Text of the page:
Friday, 6 April 2012

A - Z Challenge: G is for Giant and also for Gaiman, Neal

is for


       PART I:

        WHAT IS IT?

The official explanation is that a giant is a person or animal who is proportionally larger than others of the same species.  The unofficial explanation is that they are monsters who are as varied in their attitudes and alignments as we are.  Caution must be used, especially if your name is Jack.    


Once found all over the world but now relegated to Fairy Tales [1], Monster Manuals [2] and New York [3] 

  • Would be useful for a variety of household tasks that would normally require a ladder.
  • Would require the building of a specially built living area since you can't just put him out with the cat each night[4]

  • Do you need to show that a particular henchman or, if your writing the good guy, the steadfast companion is different from the others in some way?  Simply double their size and you've got a giant character who is able to aid or hinder your hero as the plot monster requires it.
  • Bear in mind that a larger size is going to mean bigger bones which ultimately translates into more mass.  You'll need to take this into consideration before your giant ninja almost kills himself attempting to flit silently from rooftop to rooftop.  It's the old tradeoff between size and speed.
  • People tend to think that large of body = slow of mind [5].  Can your giant take advantage of this mindset?  An example of this done particularly well is the episode of Batman Beyond called Betrayal.
    Throughout the episode the giant character pretends to be very much dumber than he really is so that he can have the power while others take the risks of being the "man in charge" [6]


        PART II:


is also for

Gaiman, Neal

Bar none one of THE BEST authors that anyone can read.  Although there was a rumour that he was working on something more historical [7]  his work can usually be found in the fantasy and science fiction genre's.
But he has branched out into Television with Neverwhere, and the movies: Coraline and Stardust.

I would recommend his work to anyone and everyone.  The Sandman Series is one of my major arguments that comics are a legitimate artwork and is very far removed from the Batman comics of the 60's [8]

But my all time favourite book of his has got to be American Gods which follows the adventures of a man named Shadow [9] who gets out of prison and is hired by a person known to all as Mr Wednesday [10] 
Of course it's all to do with power, those who have it want to keep it and those who had it want it back.  
The book attempts to answer an ancient question: What happens to the gods when there are no more believers? [11]

  1. Stories about things that don't exist for the very young.
  2. Games about things that don't exist for the young at heart.
  3. A mystical place that nobody really believes exists.
  4. His fencepost serenades will quickly lose their allure.

  5. The reveal of this information shall be covered when I reach the V is for Villianous Monologues post (maybe)
  6. This has been confirmed to be false, thank you Internet.
  7. Generally I'll be arguing the point and everyone else will be backing away from the crazy man
  8. That isn't his real name.  his real name never gets mentioned in the book at all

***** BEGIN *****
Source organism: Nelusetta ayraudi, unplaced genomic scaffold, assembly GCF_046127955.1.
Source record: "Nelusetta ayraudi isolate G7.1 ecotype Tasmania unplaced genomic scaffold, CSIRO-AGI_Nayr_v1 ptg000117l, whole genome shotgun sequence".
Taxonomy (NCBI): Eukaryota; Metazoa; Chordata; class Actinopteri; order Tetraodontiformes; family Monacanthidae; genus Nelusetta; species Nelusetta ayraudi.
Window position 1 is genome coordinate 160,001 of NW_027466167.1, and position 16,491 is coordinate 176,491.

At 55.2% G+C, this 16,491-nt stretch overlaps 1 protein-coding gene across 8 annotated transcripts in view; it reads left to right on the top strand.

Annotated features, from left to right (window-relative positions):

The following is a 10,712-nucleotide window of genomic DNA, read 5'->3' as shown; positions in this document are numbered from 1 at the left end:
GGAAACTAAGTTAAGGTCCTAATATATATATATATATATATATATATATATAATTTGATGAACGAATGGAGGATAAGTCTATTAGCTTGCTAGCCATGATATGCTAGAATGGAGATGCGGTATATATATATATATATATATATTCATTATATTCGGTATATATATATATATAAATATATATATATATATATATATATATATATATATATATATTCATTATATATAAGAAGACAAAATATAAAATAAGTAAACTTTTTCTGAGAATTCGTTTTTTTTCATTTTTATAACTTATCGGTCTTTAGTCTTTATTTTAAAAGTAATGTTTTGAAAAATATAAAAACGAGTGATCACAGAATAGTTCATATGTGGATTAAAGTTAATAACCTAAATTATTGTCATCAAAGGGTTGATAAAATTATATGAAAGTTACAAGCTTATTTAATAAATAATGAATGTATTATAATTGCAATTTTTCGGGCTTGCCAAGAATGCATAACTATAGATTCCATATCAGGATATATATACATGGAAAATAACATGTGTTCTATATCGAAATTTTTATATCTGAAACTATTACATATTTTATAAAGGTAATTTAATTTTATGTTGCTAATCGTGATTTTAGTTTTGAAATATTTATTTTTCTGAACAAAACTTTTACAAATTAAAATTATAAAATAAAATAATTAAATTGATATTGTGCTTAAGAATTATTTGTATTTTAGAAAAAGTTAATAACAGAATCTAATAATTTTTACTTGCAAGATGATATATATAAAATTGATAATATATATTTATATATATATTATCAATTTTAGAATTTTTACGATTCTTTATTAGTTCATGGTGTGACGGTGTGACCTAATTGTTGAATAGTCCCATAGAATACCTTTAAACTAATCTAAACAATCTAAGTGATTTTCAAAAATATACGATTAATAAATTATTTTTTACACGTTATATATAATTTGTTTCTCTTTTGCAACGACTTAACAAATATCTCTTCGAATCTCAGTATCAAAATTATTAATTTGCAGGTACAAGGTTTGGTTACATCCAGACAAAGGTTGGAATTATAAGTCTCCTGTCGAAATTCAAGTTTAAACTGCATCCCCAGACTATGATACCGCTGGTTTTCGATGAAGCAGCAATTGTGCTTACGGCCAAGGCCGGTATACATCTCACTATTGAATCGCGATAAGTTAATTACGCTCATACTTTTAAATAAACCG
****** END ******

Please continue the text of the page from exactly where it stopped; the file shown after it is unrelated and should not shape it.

9. Which isn't his real name either.
  10. With any luck I piqued your interest with this question.  Seriously, read the book you'll be glad you did  

The Goodnatured Grey Gull,
who carried the Old Owl, and his Crimson Carpet-bag,
across the river, because he could not swim.
5.  Wait, what did he mean slow of mind?


  1. Neil Gaiman has been a favorite of mine for years. I found the Sandman in high school and am waiting to share it with my boys. I love Sam Keith and Dave Mckean also!

  2. I found him in my school library as well. Someone had brought in a few of the comics to show the librarian and naturally there was a big stink about it since (A) Comics in school and (B)Death had a part in the book which, naturally meant that kids couldn't look at it. No that's not enough, they must never know that this even existed!

  3. Great choices. Andre the Giant was always one of my favorite wrestlers. And of course, facing a DnD giant was always a moment to pause and take stock. Of course, picking Gaiman is also genius. That guy is like the Dalai Lama for writers. Absolutely necessary reading. Great post!

  4. I'd completely forgotten about Andre. Time to rewatch Princess Bride methinks.

  5. Love the typeface.
    And I want to watch the PRINCESS BRIDE again now too.
    "My name is Inego Montoya ..."

    I’m stopping in as an A to Z blogger. I invite you to visit my blogs, leaving a link to your own post, so my readers can find you too!

    All on and all in the A to Z Challenge:

    Heart of a Ready Writer – Bible & Devotional
    Meme Express – Daily Blog Prompts (A to Z)
    Nickers and Ink – Featuring favorite classic poems from A to Z
    Practically at Home – See what fellow writers are cited – with article links!
    The Mane Point –profiling special horses from A to Z
    Working in Words – Writing How-to’s

    Simply Snickers is not posting daily in the A to Z Challenge, but you are invited to comment with your A to Z/NaPoWriMo poetry links!

    Click my name/icon for links to all these blogs! Happy A-to-Z!

    1. 6 blogs? 6?! I have trouble thinking up enough stuff for this one. Were I wearing a hat it would be off to you.

  6. A very cool post! The a-to-z challenge is introducing me to so many interesting people!

    Dianna Fielding

    1. I know! I've started following so many blogs since this thing started. Maybe there needs to be a "follow all" button

  7. Excellent post, as always. Gaiman is a genius, one of the best ever.

    And yeah I want to watch Princess Bride also (Ohh, it's so funny though!).

  8. I had a whole funny paragraph typed up but it all boils down to It's just a great movie